The city of Bogotá is divided into 20 distinct localities, or Districts, and every visit to this city should include touring at least three or four of them, depending on the purpose and extent of one's travel. The "must-sees" include La Candelaria, Chapinero-Zona T, and the Zona Rosa. A little extra time to explore La Macarena in Santa Fé, Parque 93, and Usaquén's colonial center would be time well spent.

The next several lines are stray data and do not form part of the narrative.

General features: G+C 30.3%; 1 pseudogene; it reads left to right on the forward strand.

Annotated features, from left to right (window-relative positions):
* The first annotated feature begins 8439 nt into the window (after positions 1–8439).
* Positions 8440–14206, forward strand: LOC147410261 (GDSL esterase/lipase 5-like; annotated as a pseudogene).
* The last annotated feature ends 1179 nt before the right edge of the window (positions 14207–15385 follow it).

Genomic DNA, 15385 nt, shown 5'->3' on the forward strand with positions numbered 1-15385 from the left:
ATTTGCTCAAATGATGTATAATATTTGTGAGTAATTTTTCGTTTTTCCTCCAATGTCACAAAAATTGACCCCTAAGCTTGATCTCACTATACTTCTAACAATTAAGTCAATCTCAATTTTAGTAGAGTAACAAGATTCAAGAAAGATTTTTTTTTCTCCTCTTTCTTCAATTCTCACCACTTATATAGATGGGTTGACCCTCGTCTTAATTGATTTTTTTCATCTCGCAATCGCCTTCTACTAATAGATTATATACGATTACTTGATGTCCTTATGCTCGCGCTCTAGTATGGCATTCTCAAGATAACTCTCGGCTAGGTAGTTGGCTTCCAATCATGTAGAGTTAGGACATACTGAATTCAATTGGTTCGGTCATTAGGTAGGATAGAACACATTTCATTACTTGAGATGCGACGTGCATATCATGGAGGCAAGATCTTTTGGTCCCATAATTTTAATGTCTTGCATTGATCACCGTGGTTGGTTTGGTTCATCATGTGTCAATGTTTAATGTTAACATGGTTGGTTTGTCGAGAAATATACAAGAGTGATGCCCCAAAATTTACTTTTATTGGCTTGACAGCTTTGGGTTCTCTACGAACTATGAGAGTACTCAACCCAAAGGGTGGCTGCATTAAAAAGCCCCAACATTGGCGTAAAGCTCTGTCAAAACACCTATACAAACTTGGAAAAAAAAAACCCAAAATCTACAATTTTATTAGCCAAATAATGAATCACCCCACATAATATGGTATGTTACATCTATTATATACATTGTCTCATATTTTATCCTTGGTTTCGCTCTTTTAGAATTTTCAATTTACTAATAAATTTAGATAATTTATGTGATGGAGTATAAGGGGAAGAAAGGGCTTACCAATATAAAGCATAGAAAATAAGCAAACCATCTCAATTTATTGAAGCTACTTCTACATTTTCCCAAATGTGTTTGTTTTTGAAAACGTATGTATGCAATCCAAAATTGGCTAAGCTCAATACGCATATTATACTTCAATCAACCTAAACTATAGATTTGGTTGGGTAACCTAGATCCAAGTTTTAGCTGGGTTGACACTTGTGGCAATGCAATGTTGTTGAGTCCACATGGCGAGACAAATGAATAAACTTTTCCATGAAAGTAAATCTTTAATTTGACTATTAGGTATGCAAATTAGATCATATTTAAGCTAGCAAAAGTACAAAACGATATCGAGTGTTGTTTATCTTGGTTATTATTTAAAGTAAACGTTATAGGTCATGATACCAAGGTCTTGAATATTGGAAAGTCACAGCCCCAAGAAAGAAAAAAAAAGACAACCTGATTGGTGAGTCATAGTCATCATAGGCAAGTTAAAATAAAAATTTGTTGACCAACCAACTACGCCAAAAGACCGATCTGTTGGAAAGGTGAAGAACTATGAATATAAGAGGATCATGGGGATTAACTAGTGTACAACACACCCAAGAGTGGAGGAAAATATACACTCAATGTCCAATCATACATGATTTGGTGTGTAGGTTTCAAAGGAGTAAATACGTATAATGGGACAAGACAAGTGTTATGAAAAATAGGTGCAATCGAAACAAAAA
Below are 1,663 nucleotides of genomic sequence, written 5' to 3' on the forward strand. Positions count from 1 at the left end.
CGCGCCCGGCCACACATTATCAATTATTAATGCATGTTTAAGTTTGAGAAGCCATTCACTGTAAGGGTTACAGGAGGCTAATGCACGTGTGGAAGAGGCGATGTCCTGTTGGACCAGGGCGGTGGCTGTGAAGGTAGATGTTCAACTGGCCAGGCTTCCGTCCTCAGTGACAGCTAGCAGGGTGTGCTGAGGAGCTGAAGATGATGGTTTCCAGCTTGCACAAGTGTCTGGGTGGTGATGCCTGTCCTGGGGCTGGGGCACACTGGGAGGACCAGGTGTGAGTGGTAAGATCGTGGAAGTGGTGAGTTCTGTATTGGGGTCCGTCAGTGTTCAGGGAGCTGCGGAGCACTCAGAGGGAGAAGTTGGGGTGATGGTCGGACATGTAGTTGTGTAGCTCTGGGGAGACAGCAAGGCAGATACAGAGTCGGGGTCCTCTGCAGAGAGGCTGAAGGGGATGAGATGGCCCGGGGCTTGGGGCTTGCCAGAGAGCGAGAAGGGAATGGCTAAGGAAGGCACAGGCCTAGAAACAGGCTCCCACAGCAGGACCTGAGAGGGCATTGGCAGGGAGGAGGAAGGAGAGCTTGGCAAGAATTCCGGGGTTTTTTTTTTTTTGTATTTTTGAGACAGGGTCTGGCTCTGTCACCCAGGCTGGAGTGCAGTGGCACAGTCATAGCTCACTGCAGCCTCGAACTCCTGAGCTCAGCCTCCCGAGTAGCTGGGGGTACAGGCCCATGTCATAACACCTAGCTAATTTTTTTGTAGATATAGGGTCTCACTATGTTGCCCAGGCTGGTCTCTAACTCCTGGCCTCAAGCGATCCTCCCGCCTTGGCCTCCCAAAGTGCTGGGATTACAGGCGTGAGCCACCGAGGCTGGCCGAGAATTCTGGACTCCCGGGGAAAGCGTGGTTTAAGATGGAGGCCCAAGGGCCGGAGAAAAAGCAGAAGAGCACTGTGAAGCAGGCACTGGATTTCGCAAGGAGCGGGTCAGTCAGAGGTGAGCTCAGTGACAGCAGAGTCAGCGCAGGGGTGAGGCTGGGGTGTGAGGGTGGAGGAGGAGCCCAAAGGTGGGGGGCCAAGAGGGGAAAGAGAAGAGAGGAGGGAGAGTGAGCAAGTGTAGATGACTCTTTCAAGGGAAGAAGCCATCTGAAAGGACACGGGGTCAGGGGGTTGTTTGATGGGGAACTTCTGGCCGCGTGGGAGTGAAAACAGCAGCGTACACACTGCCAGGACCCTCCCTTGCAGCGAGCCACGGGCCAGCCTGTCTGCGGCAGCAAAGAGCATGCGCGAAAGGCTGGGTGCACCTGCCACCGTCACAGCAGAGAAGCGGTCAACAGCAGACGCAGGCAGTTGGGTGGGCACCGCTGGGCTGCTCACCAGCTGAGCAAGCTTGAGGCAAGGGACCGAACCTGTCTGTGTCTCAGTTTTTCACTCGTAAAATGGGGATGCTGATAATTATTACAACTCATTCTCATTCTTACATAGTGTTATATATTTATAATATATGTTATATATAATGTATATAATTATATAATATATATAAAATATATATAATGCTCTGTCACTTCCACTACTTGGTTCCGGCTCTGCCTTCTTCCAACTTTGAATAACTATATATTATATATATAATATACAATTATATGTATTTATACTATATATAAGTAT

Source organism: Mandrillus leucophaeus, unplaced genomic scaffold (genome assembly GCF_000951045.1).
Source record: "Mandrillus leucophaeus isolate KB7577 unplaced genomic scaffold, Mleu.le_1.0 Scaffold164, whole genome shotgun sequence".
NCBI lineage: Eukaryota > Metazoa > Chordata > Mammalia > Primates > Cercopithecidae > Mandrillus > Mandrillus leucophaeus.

La CandelariaDespite having a bit of a (snarky) reputation among well-to-do Bogotanos as a slum filled with drug-abusing hipsters, La Candelaria is the city's beautiful historic district, the seat of the national government, a bohemian hotspot for the arts, has a good claim to be the original capital of South Americaall travelers must visit. Santa F-Los MrtiresThe traditional downtown area, which surrounds La Candelaria, has far less appeal to more cautious tourists due to frequent violent crime, but travelers should make a point to visit the great restaurants in its (safe) northern neighborhood, La Macarena, near the International Center. Chapinero-Zona GEl Chapinero is one of the city's genuinely coolest neighborhoods, and the center of gay nightlife. Zona G is arguably the best spot in the city for fine dining. Zona RosaEvery great South American city has a Zona Rosait's the dedicated nightlife district, heavily policed, and filled with restaurants, pretty leafy streets, and expensive clubs! Parque 93Of the city's nightlife/fine-dining districts, Parque 93 is the most laid back. The focus is on the establishments lining the park, with its festivals and beautiful views towards the mountains. UsaqunFavored by wealthy Bogotanos, Usaqun has huge high-end shopping malls, an old colonial center, a huge golf course, and restaurants and clubs off-the-beaten-path (for tourists). Teusaquillo-SalitreTeusaquillo-Salitre is home to the National University, shopping at the slightly edgy neighborhood of Galerias, big parks that host major festivals, the planned city of Ciudad Salitre and its burgeoning business district, and virtually all of the city's major sports venues. NorthwestA mix of wealthy and middle class neighborhoods, firmly off the beaten path for travelers, despite being just west of the major nightlife districts to the east. WestA vast and confusing jumble of poor and middle class neighborhoods, as well as the imposing fortress of the U.S. Embassy and El Dorado International Airport. SouthThe much maligned Sur. It's arguably the most dangerous and pretty clearly the poorest part of town, and it's a rather huge area, with over a quarter of the city's population. There is in fact plenty to do here, for the most intrepid travelers, in addition to Sumapaz National Park in the extreme, rural south.